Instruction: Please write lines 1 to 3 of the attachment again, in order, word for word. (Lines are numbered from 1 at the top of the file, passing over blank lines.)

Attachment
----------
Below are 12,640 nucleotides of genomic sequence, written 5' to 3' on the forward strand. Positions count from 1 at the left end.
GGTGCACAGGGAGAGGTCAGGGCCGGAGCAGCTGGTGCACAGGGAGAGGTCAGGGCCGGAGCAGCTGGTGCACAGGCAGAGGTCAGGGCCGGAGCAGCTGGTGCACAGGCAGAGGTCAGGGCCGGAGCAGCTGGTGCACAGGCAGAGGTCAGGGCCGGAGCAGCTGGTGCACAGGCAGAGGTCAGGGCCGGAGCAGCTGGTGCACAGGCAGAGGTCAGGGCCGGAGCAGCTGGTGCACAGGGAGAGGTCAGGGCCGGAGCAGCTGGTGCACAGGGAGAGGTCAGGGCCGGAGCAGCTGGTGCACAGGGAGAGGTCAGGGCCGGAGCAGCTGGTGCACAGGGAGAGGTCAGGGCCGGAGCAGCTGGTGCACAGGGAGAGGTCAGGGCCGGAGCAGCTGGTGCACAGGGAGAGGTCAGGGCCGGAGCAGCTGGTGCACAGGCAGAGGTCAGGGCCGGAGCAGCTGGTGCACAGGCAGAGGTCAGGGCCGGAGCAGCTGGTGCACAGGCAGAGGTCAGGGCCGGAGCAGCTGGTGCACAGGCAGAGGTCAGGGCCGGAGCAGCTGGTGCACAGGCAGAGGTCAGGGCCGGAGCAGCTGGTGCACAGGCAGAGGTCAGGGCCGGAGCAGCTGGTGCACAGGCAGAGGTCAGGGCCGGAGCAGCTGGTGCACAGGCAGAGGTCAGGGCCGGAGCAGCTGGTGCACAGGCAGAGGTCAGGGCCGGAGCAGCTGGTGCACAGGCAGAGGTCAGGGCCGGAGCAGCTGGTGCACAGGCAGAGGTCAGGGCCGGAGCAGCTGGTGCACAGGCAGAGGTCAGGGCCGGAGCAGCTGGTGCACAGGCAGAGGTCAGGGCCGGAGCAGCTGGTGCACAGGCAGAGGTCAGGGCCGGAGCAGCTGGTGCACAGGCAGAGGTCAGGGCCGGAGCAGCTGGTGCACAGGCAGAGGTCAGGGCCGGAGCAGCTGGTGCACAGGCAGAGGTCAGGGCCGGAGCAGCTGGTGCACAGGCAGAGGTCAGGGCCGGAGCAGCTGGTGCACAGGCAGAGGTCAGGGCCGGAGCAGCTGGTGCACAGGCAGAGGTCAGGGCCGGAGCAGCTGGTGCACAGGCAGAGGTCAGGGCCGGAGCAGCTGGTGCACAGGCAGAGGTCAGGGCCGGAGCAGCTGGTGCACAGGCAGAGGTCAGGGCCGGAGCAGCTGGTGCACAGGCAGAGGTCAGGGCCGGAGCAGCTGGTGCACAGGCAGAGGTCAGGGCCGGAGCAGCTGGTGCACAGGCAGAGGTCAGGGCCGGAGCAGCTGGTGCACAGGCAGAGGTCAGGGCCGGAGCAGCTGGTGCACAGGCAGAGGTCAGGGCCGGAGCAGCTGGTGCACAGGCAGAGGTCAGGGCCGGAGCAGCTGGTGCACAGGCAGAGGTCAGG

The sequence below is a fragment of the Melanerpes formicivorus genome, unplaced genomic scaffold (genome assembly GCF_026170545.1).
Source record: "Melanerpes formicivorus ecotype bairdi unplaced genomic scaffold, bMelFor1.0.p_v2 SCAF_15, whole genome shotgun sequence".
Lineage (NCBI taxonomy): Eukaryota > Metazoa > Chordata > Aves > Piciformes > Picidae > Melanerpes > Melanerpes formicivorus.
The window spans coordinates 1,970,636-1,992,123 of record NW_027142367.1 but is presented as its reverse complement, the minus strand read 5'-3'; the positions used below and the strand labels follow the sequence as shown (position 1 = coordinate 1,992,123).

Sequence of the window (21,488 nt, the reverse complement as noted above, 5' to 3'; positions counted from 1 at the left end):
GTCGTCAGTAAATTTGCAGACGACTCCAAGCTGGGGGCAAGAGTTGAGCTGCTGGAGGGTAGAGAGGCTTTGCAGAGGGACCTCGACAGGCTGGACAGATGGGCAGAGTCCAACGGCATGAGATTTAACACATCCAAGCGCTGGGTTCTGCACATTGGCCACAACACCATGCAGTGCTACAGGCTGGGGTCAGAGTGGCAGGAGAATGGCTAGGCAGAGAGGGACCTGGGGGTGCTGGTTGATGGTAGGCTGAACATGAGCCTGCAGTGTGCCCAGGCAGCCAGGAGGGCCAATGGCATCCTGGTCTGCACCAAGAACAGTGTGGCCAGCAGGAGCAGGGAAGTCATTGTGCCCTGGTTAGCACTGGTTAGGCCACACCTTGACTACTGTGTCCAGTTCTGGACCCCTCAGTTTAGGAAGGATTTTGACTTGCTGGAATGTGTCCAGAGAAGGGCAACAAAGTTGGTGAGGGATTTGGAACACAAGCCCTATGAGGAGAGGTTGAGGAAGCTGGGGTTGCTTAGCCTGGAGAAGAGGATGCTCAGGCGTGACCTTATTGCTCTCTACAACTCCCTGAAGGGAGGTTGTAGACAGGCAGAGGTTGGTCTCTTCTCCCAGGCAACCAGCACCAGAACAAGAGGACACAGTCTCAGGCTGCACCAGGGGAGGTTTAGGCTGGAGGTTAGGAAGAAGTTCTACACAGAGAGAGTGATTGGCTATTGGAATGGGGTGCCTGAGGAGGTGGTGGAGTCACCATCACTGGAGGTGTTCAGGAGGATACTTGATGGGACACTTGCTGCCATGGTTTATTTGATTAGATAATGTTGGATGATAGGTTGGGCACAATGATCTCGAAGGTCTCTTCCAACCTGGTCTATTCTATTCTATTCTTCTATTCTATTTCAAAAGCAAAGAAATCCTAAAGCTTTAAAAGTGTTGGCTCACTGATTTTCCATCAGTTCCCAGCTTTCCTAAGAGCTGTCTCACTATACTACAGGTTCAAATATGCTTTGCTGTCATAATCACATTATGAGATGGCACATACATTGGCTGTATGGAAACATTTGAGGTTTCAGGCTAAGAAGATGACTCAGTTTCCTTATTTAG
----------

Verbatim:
Below are 12,640 nucleotides of genomic sequence, written 5' to 3' on the forward strand. Positions count from 1 at the left end.
GGTGCACAGGGAGAGGTCAGGGCCGGAGCAGCTGGTGCACAGGGAGAGGTCAGGGCCGGAGCAGCTGGTGCACAGGCAGAGGTCAGGGCCGGAGCAGCTGGTGCACAGGCAGAGGTCAGGGCCGGAGCAGCTGGTGCACAGGCAGAGGTCAGGGCCGGAGCAGCTGGTGCACAGGCAGAGGTCAGGGCCGGAGCAGCTGGTGCACAGGCAGAGGTCAGGGCCGGAGCAGCTGGTGCACAGGGAGAGGTCAGGGCCGGAGCAGCTGGTGCACAGGGAGAGGTCAGGGCCGGAGCAGCTGGTGCACAGGGAGAGGTCAGGGCCGGAGCAGCTGGTGCACAGGGAGAGGTCAGGGCCGGAGCAGCTGGTGCACAGGGAGAGGTCAGGGCCGGAGCAGCTGGTGCACAGGGAGAGGTCAGGGCCGGAGCAGCTGGTGCACAGGCAGAGGTCAGGGCCGGAGCAGCTGGTGCACAGGCAGAGGTCAGGGCCGGAGCAGCTGGTGCACAGGCAGAGGTCAGGGCCGGAGCAGCTGGTGCACAGGCAGAGGTCAGGGCCGGAGCAGCTGGTGCACAGGCAGAGGTCAGGGCCGGAGCAGCTGGTGCACAGGCAGAGGTCAGGGCCGGAGCAGCTGGTGCACAGGCAGAGGTCAGGGCCGGAGCAGCTGGTGCACAGGCAGAGGTCAGGGCCGGAGCAGCTGGTGCACAGGCAGAGGTCAGGGCCGGAGCAGCTGGTGCACAGGCAGAGGTCAGGGCCGGAGCAGCTGGTGCACAGGCAGAGGTCAGGGCCGGAGCAGCTGGTGCACAGGCAGAGGTCAGGGCCGGAGCAGCTGGTGCACAGGCAGAGGTCAGGGCCGGAGCAGCTGGTGCACAGGCAGAGGTCAGGGCCGGAGCAGCTGGTGCACAGGCAGAGGTCAGGGCCGGAGCAGCTGGTGCACAGGCAGAGGTCAGGGCCGGAGCAGCTGGTGCACAGGCAGAGGTCAGGGCCGGAGCAGCTGGTGCACAGGCAGAGGTCAGGGCCGGAGCAGCTGGTGCACAGGCAGAGGTCAGGGCCGGAGCAGCTGGTGCACAGGCAGAGGTCAGGGCCGGAGCAGCTGGTGCACAGGCAGAGGTCAGGGCCGGAGCAGCTGGTGCACAGGCAGAGGTCAGGGCCGGAGCAGCTGGTGCACAGGCAGAGGTCAGGGCCGGAGCAGCTGGTGCACAGGCAGAGGTCAGGGCCGGAGCAGCTGGTGCACAGGCAGAGGTCAGGGCCGGAGCAGCTGGTGCACAGGCAGAGGTCAGGGCCGGAGCAGCTGGTGCACAGGCAGAGGTCAGGGCCGGAGCAGCTGGTGCACAGGCAGAGGTCAGGGCCGGAGCAGCTGGTGCACAGGCAGAGGTCAGGGCCGGAGCAGCTGGTGCACAGGCAGAGGTCAGG

The sequence below is a fragment of the Melanerpes formicivorus genome, unplaced genomic scaffold (genome assembly GCF_026170545.1).